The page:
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Build a Dynamic Grid with Salvattore and Bootstrap in 10 Minutes

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Salvattore touts itself as a jQuery Masonry alternative with one important difference: it uses CSS configuration instead of JavaScript. These kinds of grids can be seen all over the web, probably most famously on Pinterest.

Today, we will use Salvattore in combination with Twitter Bootstrap 3 to make a responsively awesome flowing grid structure.

Getting started: What You'll Need

First, you'll need to grab the Salvattore JavaScript library (minified or source). Next, you'll want to link up Twitter Bootstrap's CSS. Instead of downloading and hosting our own copy, we'll borrow this directly from NetDNA's BootstrapCDN.

Once this is complete, you're ready to get started with configuring Salvattore! 

Next, you'll need either an external stylesheet or a <style type='text/css'> tag in your header. Most of our work will be done in the stylesheet. 

Note: you must include type and rel attributes for Salvattore to work properly.

A Quick Bootstrap Grid Primer

Twitter Bootstrap provides a powerful, flexible grid structure which focuses on bottom-up media queries. Let's take a look at a common row of columns.

You'll notice in the above markup the pattern of col-[size]-[column number]. With available sizes of xssm,md, and lg, we are able to set different column sizes for different breakpoints without writing specific media queries. Take a look at this example which shows how the columns shift at different screen widths.

Bootstrap Panels

We will be creating a flowing grid using Bootstrap's panel component. The markup to create the panel is built like this:

Putting it Together with Salvattore Magic

Now that we have the Bootstrap pieces we need, we're going to put it all together with Salvattore. For now, we'll start with six empty panels; later, we will make it all dynamic to give each panel some content.

For Salvattore to work properly, our grid container needs a data-columns attribute. Here is what our markup currently looks like:

Next, we will go to our stylesheet and add the following labels via pseudo-elements:

The breakpoints we've chosen map directly to Bootstrap's media queries. Salvattore uses the::before pseudo-element and content attribute to define the classes of the columns created, and then attempts to split the elements evenly into those columns.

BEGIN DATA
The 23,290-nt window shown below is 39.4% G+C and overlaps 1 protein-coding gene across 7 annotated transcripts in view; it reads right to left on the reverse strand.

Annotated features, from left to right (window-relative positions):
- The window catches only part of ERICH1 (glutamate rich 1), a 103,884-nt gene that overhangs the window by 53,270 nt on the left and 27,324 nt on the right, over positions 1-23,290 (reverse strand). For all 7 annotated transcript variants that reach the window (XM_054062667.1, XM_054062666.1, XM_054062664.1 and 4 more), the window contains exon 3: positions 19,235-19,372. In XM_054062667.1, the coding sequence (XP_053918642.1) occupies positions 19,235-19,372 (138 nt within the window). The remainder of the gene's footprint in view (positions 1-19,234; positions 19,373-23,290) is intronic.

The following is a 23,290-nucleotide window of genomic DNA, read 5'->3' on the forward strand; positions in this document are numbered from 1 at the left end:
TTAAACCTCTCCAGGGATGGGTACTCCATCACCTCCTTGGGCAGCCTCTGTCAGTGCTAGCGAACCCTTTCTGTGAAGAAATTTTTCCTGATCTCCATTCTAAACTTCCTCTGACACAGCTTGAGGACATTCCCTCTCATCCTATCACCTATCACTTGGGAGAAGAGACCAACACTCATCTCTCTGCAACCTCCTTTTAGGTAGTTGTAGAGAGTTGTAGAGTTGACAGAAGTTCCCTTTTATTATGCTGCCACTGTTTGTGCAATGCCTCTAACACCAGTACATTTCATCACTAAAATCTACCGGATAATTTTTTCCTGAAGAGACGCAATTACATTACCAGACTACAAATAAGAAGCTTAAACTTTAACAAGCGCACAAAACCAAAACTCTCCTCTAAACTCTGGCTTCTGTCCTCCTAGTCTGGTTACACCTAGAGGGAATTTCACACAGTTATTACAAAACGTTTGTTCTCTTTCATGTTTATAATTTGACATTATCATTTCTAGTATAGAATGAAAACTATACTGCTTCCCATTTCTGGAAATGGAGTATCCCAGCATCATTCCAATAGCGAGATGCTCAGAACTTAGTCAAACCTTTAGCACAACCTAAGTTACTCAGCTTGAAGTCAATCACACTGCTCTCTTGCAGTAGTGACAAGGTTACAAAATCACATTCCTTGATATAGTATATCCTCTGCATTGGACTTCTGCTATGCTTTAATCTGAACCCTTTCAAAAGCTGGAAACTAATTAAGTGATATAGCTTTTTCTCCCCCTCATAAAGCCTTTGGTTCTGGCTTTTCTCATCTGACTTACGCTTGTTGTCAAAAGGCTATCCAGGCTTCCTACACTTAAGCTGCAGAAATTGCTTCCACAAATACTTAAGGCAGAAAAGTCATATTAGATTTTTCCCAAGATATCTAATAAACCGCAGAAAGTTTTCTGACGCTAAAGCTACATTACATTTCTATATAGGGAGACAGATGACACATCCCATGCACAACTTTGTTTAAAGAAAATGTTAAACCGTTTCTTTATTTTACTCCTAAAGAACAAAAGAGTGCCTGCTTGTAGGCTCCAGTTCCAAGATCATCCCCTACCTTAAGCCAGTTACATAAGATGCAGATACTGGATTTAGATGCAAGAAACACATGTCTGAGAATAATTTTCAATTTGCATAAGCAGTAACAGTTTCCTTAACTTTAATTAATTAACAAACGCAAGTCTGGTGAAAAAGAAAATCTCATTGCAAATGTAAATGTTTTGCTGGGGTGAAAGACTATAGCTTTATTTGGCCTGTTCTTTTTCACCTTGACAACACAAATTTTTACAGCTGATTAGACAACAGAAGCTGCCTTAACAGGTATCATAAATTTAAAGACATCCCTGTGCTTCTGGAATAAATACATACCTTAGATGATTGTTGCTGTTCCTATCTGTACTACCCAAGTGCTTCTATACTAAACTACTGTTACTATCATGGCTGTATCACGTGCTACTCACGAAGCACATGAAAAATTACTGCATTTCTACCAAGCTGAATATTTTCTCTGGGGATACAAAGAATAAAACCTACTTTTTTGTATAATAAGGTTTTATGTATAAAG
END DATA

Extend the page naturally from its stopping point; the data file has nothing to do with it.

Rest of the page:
Making it Dynamic

We've kept thing strictly within CSS so far, but if you'd like to go the extra mile, JavaScript can offer a few goodies.

Salvattore takes things a step further by offering appending functionality. With these functions and a connection to an API (we're using Google's Book API to pull in books by Ernest Hemingway), we can build a dynamic grid. Here's the JavaScript we'll use:

Note:  jQuery Required

First we create an append function which takes our title and content, and wraps them in our panel markup. We then use the salvattore['append_elements'](grid, [item]) function to add the item to our grid. Finally, we run the AJAX call to pull in the dynamic data.

For this to work properly, we'll want to remove all of the contents in the grid holder.

Salvattore will fill in the columns for us.

Our final markup looks like this:

Conclusion

Salvattore makes creating dynamic Masonry-style grids very easy for someone who doesn't know a lot of JavaScript. Saying that, with a small amount of JavaScript, creating dynamic grids coupled with dynamic content is a breeze. Lastly, Bootstrap provides flexible class naming structure to easily construct grids for any breakpoint.

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